Targets include democracy activists on the anniversary of June 4, when tanks crushed student activists in Beijing in 1989, and practitioners of Falun Gong on April 25. This year, however, the 17th anniversary of Falun Gong’s peaceful appeal in Beijing on that date, Xi Jinping, the leader of the Party, deviated from the script.
Through a number of unusual political gestures, Xi Jinping appears to have hinted at a departure from the policy of his predecessor toward the persecution of the Falun Gong spiritual discipline, a large group that was targeted for elimination in 1999 shortly after they mounted that appeal to the central government.
Xi Jinping’s recent actions—which include moderate remarks on how to treat petitioners, the purge of some particularly rough security officials, demands that the security forces conduct themselves with probity, and what border on conciliatory remarks about religion in China—while subtle, indicate, in part due to their sequence and timing around such a sensitive anniversary, a potential shift in stance and emphasis to the Party’s status quo policies.
Beijing, 1999
On April 23, 1999, 45 practitioners of Falun Gong were assaulted and arrested by police in Tianjin, a city about 90 miles from Beijing, as they engaged in a peaceful protest at Tianjin Normal University. The practitioners were demanding that the academician He Zuoxiu retract an article defaming Falun Gong, a practice of self-improvement that involves slow exercises and teachings of truthfulness, compassion, and tolerance.
He Zuoxiu, by then a committed enemy of Falun Gong, is the brother-in-law of Luo Gan, the then-head of public security, who had for years sought to target Falun Gong. The practice had spread freely in China throughout the 1990s, most of the time with the tacit or explicit support of various state entities; large numbers of Communist Party members counted themselves practitioners, and were excited at the revival of ancient traditions in modern China.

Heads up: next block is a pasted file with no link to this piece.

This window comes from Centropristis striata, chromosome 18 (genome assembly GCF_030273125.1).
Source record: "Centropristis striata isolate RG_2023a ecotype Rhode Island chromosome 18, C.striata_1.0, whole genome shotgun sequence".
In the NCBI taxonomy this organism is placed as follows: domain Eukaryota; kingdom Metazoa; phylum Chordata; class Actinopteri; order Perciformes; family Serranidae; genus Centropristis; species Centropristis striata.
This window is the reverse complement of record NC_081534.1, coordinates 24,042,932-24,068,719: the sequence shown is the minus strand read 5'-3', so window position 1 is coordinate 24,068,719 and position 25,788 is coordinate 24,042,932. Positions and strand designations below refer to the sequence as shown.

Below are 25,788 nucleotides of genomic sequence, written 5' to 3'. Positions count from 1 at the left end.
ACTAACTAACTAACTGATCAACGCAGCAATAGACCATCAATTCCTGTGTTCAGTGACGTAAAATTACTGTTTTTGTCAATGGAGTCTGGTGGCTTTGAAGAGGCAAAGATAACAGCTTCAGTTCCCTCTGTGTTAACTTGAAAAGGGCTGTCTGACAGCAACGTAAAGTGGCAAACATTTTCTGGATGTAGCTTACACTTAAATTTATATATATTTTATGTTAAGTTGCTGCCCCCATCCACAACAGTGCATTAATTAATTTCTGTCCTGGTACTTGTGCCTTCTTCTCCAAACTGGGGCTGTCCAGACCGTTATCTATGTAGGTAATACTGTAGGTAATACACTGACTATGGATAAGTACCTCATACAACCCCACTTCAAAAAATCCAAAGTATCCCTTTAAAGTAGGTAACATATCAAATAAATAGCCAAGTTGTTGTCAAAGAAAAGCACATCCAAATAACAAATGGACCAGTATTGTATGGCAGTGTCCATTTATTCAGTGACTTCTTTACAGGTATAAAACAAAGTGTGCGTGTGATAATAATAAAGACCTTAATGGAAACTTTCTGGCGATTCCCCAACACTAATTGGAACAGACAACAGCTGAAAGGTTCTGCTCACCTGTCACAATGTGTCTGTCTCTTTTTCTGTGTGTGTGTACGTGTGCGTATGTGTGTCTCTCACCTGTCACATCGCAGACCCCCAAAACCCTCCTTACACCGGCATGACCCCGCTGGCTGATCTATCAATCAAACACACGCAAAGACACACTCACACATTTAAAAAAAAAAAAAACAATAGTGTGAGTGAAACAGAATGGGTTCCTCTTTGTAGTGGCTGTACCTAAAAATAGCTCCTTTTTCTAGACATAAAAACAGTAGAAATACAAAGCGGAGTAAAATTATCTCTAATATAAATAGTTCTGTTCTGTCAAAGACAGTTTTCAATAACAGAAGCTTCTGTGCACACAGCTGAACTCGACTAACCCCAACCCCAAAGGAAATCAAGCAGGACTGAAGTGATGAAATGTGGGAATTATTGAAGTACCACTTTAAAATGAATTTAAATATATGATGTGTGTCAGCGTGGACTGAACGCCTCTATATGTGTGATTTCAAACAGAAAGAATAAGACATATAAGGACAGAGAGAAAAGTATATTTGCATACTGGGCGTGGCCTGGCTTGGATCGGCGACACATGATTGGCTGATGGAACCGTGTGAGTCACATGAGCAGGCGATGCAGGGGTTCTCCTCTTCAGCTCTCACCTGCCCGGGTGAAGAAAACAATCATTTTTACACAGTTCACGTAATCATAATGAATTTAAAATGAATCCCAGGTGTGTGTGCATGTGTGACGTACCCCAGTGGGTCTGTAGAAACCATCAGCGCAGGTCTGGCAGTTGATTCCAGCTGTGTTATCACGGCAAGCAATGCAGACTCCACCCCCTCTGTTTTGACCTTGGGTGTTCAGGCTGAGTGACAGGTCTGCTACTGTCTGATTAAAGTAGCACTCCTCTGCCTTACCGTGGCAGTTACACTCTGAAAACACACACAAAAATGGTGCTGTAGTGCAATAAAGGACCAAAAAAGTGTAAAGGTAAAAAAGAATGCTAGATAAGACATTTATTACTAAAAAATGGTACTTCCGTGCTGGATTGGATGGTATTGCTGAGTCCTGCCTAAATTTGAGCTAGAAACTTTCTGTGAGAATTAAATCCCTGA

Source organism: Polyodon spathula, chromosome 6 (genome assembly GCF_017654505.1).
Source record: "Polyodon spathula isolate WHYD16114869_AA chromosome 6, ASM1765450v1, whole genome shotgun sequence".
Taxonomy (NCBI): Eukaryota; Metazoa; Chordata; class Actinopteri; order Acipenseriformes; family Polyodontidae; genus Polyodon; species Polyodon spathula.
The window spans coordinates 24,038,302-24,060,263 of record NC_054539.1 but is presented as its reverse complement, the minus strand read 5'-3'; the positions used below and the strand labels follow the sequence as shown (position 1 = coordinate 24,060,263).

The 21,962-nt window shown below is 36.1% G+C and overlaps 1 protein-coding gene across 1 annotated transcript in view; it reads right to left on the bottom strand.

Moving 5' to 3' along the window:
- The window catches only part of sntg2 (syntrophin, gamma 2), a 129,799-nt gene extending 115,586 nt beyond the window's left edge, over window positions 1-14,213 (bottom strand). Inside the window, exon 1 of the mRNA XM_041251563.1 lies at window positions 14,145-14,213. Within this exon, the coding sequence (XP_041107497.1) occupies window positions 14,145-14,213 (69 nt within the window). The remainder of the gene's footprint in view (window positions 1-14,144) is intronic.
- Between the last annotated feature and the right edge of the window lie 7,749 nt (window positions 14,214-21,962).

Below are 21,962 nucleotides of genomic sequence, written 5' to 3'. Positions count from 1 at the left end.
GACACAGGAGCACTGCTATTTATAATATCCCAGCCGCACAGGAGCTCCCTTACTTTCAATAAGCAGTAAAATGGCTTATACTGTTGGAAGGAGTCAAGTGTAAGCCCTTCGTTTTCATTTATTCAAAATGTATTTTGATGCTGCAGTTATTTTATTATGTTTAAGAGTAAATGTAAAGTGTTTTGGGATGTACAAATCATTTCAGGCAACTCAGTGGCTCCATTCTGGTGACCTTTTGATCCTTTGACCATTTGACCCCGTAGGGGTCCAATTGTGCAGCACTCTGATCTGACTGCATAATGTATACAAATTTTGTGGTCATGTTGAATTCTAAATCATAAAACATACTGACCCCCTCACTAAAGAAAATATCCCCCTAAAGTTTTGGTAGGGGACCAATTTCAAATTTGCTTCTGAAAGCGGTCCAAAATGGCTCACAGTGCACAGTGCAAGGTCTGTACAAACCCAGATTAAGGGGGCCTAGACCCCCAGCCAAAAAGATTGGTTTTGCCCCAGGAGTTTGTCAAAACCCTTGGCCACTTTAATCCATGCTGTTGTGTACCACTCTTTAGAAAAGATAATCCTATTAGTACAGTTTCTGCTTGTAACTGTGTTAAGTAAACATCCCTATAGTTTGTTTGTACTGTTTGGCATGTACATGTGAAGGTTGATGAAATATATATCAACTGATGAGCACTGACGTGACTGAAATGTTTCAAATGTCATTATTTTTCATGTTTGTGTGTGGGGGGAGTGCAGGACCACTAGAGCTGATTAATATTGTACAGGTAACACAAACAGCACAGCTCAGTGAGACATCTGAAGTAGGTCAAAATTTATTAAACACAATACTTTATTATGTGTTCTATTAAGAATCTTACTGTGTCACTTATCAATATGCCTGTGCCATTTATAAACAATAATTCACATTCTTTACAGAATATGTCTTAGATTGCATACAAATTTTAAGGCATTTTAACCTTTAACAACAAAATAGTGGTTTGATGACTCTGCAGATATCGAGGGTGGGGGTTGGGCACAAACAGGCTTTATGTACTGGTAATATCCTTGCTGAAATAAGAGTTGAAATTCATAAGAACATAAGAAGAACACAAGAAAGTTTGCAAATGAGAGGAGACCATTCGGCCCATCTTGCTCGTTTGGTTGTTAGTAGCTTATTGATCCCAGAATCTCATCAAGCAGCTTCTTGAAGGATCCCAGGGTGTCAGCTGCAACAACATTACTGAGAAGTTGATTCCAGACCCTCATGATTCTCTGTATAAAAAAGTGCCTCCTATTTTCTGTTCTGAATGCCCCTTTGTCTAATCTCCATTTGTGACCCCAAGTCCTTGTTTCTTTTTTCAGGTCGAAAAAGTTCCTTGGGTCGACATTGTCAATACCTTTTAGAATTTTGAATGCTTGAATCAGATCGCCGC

All this was seen by some hardliners, Luo Gan prominent among them, as a threat to the ideological and political security of the regime.
After news of the April 23 arrests spread, large numbers of practitioners decided to petition the central authorities in Beijing, which is done at the Office of Letters and Calls, adjacent to the Party leadership compound of Zhongnanhai. On April 25, Beijing police blocked the road to the Office, and marshalled the arriving practitioners—over 10,000—to surround Zhongnanhai, the official residential and office compound of the Party’s top leadership and a sensitive location in Beijing.
In the early afternoon, premier Zhu Rongji emerged and agreed to speak to representatives. The matter seemed to be resolved after nightfall.
The Party chief, Jiang Zemin, however, was furious, and soon declared the appeal “the most serious political incident since June 4.”